For example, while the court has entertained PILs on environment problems such as water pollution, air pollution, and forest degradation from industrial activities, it has maintained a distance from PILs for environmental protection due to infrastructure projects such as dams, thermal power plants, airports etc. Particular guidelines for entertaining PILs have also been laid down, creating fear among spirited people fighting for environmental justice. Due to the spread of awareness among the common masses, political parties all over the world have been forced to feature environment-related issues in their manifestos. However, the impetus either gets lost among other matters after the elections or falls prey to the most typical characteristic of politics – promises made are never completely delivered.

The Earth is facing incredibly serious natural resource and environmental challenges: climate change, fresh-water depletion, deforestation, pollution, habitat destruction etc. Overpopulation has led to reckless changes in our consumption patterns and is estimated to put significant stress on public infrastructure and finance, especially in areas of health and education. The thing with environmental impacts is that they are slow in nature and cannot be perceived instantly. We must realize that if we allow the plunder and ravaging to continue and keep ignoring the needs of Earth in the name of progress, then great destruction looms over the whole of humankind.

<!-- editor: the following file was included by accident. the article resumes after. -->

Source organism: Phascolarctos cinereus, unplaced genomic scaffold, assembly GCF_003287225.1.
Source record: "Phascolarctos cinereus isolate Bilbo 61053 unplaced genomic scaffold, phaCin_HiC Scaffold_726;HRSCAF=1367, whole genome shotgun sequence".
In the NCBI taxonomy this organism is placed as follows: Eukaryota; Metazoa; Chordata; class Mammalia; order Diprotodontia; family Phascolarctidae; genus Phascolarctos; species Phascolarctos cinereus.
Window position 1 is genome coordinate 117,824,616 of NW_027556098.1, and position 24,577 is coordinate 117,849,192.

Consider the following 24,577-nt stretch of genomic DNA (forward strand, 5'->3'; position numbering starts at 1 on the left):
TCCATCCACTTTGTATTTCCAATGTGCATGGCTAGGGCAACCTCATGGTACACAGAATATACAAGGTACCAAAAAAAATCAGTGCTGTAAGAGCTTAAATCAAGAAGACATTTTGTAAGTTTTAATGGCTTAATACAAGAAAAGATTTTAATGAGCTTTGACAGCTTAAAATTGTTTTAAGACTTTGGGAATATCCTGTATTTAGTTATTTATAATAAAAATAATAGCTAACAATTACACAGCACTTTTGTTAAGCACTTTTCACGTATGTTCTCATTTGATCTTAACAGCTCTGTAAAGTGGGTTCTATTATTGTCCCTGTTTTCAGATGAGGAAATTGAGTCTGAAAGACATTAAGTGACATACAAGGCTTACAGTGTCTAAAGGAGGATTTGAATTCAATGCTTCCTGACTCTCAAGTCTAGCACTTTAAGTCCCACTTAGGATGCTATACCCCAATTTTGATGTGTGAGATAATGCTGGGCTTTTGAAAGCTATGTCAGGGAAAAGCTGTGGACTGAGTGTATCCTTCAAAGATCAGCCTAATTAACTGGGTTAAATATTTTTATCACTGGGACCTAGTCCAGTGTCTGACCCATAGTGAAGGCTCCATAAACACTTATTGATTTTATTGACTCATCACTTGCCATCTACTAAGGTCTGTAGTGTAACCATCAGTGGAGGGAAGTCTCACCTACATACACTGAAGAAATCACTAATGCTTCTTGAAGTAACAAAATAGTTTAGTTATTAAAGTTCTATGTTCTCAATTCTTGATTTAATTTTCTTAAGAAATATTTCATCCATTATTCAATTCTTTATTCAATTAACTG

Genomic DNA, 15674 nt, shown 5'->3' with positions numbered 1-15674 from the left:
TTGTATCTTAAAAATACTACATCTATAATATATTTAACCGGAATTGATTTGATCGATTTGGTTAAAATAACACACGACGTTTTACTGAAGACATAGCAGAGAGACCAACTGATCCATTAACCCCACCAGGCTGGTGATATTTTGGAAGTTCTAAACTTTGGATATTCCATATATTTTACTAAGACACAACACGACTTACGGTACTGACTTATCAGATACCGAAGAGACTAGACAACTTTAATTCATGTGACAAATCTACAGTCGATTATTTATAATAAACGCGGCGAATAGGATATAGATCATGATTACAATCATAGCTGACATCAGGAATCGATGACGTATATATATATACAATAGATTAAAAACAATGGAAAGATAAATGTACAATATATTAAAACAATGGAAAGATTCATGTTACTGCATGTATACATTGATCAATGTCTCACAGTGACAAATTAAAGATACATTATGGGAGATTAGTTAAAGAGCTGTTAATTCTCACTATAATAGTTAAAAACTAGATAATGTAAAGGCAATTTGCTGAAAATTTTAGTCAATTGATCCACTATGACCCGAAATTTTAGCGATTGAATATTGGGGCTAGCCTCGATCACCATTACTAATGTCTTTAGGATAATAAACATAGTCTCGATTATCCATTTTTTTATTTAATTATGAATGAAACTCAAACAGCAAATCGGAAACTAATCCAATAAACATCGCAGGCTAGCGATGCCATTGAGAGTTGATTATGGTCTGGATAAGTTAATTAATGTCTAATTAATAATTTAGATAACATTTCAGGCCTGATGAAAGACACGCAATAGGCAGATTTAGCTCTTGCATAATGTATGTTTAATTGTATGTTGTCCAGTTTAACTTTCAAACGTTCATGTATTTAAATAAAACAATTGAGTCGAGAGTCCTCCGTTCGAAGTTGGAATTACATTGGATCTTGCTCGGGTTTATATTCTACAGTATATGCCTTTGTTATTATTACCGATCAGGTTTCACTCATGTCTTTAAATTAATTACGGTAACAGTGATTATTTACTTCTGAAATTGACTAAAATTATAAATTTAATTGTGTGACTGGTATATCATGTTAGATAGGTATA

The destruction Earth is being subjected to is not selective in who it punishes; it doesn’t see borders and it doesn’t favour one government over another. Its effects will affect everyone, and we must acknowledge that, at this point, there is no returning to “how things used to be.” Our leaders must realize or be made to realize that climate change and environmental degradation are crises that humanity has not ever faced before, and it cannot be solved with just some innovations and improved technologies. It requires concerted efforts to be made at all levels, in whatever capacity, to eradicate the negative consequences of indiscriminate development. We must acknowledge the vitality of discussions, followed by actions that need to be taken to address environmental concerns in all arenas, from educational institutions to courts of justice. The existing environmental laws need to transcend regulation of the human use and destruction of nature and transform into legal rights of nature to exist and flourish. This is because one of the most formidable weapons the cause of the Earth can have is legal protection through the recognition of rights, also termed as ‘Rights of nature’. Since 1971, Earth justice – a non-profit public interest organization based in the United States, has been working as ‘the legal backbone for the environmental movement’ world over. Environmental activism must also understand their responsibility to coax cessation of injudicious progress and to encourage leaders to adopt sustainable development.

It is high time that we pay due heed to the clarion call of Earth, urging us to reorient our development. We need to start from the premise that everyone matters—rich or poor, farmer or civil servant, woman, or man. Then, we must plan and act upon ways to reduce the ill effects of destruction outpoured by us on nature and reap the benevolence of our mother Earth in a sustainable manner. Only then can we save ‘life’ as we know it and build a beautiful planet and fulfilling lives, as promised to each one of us under the grace of the universe.


Featured Image Credit: Anastasiia Mishchenko

Ipshika Ghosh